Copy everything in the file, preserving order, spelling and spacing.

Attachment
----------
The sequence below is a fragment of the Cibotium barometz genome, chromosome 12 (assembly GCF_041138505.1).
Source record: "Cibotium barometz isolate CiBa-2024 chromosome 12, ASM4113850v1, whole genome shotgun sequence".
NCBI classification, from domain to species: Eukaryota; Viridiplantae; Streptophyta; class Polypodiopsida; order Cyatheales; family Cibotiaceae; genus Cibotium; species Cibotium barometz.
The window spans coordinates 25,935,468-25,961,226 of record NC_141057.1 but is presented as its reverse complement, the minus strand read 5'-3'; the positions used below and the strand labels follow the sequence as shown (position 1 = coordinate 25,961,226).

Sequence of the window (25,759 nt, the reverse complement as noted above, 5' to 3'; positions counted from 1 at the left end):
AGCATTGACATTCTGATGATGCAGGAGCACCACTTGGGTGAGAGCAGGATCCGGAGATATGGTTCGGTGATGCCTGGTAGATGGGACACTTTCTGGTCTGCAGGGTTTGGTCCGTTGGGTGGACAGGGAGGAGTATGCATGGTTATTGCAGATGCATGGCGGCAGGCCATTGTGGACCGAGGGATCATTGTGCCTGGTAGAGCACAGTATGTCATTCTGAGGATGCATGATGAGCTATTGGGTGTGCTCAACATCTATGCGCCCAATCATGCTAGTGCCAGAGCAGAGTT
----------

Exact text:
The sequence below is a fragment of the Cibotium barometz genome, chromosome 12 (assembly GCF_041138505.1).
Source record: "Cibotium barometz isolate CiBa-2024 chromosome 12, ASM4113850v1, whole genome shotgun sequence".
NCBI classification, from domain to species: Eukaryota; Viridiplantae; Streptophyta; class Polypodiopsida; order Cyatheales; family Cibotiaceae; genus Cibotium; species Cibotium barometz.
The window spans coordinates 25,935,468-25,961,226 of record NC_141057.1 but is presented as its reverse complement, the minus strand read 5'-3'; the positions used below and the strand labels follow the sequence as shown (position 1 = coordinate 25,961,226).

Sequence of the window (25,759 nt, the reverse complement as noted above, 5' to 3'; positions counted from 1 at the left end):
AGCATTGACATTCTGATGATGCAGGAGCACCACTTGGGTGAGAGCAGGATCCGGAGATATGGTTCGGTGATGCCTGGTAGATGGGACACTTTCTGGTCTGCAGGGTTTGGTCCGTTGGGTGGACAGGGAGGAGTATGCATGGTTATTGCAGATGCATGGCGGCAGGCCATTGTGGACCGAGGGATCATTGTGCCTGGTAGAGCACAGTATGTCATTCTGAGGATGCATGATGAGCTATTGGGTGTGCTCAACATCTATGCGCCCAATCATGCTAGTGCCAGAGCAGAGTT